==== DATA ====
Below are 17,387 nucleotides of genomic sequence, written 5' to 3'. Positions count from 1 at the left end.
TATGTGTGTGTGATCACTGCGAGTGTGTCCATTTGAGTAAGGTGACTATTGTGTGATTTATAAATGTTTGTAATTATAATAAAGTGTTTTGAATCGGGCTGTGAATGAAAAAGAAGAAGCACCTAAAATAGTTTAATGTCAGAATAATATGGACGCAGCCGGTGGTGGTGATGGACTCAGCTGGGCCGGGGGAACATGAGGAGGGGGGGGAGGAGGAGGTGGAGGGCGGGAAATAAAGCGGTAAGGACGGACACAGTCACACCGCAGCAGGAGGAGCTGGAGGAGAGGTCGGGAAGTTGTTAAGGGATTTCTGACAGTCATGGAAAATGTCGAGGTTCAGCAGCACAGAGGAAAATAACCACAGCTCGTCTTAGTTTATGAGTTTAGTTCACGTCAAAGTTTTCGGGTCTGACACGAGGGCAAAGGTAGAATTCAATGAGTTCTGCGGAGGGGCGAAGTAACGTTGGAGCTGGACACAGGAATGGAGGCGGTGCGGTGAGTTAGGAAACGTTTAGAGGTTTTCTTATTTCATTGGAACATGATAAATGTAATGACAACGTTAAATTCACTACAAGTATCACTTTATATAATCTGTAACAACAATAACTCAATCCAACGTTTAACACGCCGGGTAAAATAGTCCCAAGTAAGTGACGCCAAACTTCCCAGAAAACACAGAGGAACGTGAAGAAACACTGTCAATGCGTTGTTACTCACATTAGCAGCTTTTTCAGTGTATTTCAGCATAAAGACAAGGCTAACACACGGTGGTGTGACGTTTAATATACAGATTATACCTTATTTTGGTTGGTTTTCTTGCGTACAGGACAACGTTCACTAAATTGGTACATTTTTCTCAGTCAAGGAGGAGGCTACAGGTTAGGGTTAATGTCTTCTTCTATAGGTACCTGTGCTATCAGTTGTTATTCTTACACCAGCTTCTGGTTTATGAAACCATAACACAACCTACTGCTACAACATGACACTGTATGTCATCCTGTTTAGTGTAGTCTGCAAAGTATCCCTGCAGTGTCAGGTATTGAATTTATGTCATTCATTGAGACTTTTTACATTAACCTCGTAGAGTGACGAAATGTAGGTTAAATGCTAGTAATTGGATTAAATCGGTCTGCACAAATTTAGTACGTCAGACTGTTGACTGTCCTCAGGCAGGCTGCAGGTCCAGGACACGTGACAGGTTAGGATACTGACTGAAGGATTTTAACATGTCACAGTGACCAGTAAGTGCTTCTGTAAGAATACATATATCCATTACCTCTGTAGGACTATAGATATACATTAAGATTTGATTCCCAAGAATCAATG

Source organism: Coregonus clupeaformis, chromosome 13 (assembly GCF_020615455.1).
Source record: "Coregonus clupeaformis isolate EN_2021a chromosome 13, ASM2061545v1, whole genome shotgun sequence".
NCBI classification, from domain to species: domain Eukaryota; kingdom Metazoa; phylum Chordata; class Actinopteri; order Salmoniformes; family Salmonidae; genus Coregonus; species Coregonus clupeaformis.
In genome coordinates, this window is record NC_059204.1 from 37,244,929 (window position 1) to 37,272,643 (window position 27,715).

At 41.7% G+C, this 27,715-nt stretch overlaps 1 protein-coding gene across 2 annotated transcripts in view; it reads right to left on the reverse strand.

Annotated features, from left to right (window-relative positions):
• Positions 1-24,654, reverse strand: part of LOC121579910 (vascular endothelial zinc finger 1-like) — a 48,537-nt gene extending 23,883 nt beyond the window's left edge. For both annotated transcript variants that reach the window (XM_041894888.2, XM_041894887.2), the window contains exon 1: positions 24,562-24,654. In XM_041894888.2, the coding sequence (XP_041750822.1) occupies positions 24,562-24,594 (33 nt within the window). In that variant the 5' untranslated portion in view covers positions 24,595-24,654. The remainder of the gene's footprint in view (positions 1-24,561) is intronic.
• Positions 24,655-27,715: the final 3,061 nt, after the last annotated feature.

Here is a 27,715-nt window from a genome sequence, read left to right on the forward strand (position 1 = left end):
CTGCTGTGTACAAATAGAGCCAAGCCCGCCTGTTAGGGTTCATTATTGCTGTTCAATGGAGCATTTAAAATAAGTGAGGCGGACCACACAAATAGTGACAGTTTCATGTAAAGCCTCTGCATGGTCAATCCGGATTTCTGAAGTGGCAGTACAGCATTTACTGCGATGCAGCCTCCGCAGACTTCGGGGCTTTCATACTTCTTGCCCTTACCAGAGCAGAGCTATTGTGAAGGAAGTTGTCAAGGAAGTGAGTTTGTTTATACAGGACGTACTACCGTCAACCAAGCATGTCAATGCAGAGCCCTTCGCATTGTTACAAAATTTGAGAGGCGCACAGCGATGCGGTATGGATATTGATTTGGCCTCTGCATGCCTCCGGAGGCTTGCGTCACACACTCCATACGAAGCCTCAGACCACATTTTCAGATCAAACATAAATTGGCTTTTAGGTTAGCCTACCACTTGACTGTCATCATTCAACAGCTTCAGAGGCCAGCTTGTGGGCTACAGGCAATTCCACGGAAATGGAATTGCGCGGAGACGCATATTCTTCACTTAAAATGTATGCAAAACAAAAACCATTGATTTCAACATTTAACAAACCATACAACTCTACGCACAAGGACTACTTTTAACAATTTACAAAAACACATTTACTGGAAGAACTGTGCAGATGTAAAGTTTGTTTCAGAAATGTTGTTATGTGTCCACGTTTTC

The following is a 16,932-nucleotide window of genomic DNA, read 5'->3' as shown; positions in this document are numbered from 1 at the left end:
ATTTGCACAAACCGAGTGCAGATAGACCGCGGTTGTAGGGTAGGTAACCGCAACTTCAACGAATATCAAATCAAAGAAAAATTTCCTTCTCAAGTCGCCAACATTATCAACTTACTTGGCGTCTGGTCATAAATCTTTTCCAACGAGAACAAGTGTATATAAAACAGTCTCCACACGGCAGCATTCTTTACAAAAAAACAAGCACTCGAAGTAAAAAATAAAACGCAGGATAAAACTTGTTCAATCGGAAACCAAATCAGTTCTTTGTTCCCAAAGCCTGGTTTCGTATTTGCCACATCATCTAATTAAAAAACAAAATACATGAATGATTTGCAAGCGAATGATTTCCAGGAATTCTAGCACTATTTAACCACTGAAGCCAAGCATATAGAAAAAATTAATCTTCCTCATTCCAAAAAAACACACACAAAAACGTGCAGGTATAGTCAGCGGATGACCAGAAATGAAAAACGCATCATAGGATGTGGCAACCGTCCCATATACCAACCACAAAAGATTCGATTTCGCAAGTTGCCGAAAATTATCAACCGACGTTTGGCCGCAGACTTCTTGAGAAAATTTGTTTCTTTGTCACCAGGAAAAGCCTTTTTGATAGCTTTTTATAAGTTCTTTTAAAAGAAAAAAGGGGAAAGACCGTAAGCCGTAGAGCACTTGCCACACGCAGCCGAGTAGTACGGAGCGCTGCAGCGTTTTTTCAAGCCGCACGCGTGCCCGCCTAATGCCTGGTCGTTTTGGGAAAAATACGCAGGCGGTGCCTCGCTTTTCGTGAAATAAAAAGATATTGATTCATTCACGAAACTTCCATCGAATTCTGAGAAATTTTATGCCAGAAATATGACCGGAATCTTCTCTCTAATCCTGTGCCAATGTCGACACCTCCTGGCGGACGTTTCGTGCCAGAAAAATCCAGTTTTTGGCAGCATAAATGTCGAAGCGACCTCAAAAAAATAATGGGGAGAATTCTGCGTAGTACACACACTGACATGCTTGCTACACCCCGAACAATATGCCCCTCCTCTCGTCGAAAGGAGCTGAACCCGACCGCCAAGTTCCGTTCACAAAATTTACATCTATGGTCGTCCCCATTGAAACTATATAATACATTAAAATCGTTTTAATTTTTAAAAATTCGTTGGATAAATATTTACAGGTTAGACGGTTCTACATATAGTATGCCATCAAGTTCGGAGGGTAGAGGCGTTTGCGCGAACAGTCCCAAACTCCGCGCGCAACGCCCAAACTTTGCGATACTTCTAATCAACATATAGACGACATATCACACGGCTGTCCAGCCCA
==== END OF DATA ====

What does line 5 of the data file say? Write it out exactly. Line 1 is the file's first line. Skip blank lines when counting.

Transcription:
NCBI classification, from domain to species: domain Eukaryota; kingdom Metazoa; phylum Chordata; class Actinopteri; order Salmoniformes; family Salmonidae; genus Coregonus; species Coregonus clupeaformis.